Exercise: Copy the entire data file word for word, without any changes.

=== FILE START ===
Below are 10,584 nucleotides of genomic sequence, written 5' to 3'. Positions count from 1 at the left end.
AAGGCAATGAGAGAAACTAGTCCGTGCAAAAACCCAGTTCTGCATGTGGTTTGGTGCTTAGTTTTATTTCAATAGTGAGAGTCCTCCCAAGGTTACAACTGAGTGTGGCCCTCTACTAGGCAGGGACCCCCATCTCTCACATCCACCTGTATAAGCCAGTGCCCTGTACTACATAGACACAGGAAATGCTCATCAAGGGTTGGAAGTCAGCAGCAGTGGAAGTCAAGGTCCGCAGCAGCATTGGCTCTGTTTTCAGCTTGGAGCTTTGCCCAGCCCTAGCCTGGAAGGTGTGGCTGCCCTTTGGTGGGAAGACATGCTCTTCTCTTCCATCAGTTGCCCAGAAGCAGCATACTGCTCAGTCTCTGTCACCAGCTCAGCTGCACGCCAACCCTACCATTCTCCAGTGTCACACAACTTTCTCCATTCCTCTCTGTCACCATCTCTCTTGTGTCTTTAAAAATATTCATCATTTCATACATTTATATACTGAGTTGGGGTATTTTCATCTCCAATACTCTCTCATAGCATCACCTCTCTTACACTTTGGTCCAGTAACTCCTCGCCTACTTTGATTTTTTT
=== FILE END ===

Below are 10,584 nucleotides of genomic sequence, written 5' to 3'. Positions count from 1 at the left end.
AAGGCAATGAGAGAAACTAGTCCGTGCAAAAACCCAGTTCTGCATGTGGTTTGGTGCTTAGTTTTATTTCAATAGTGAGAGTCCTCCCAAGGTTACAACTGAGTGTGGCCCTCTACTAGGCAGGGACCCCCATCTCTCACATCCACCTGTATAAGCCAGTGCCCTGTACTACATAGACACAGGAAATGCTCATCAAGGGTTGGAAGTCAGCAGCAGTGGAAGTCAAGGTCCGCAGCAGCATTGGCTCTGTTTTCAGCTTGGAGCTTTGCCCAGCCCTAGCCTGGAAGGTGTGGCTGCCCTTTGGTGGGAAGACATGCTCTTCTCTTCCATCAGTTGCCCAGAAGCAGCATACTGCTCAGTCTCTGTCACCAGCTCAGCTGCACGCCAACCCTACCATTCTCCAGTGTCACACAACTTTCTCCATTCCTCTCTGTCACCATCTCTCTTGTGTCTTTAAAAATATTCATCATTTCATACATTTATATACTGAGTTGGGGTATTTTCATCTCCAATACTCTCTCATAGCATCACCTCTCTTACACTTTGGTCCAGTAACTCCTCGCCTACTTTGATTTTTTT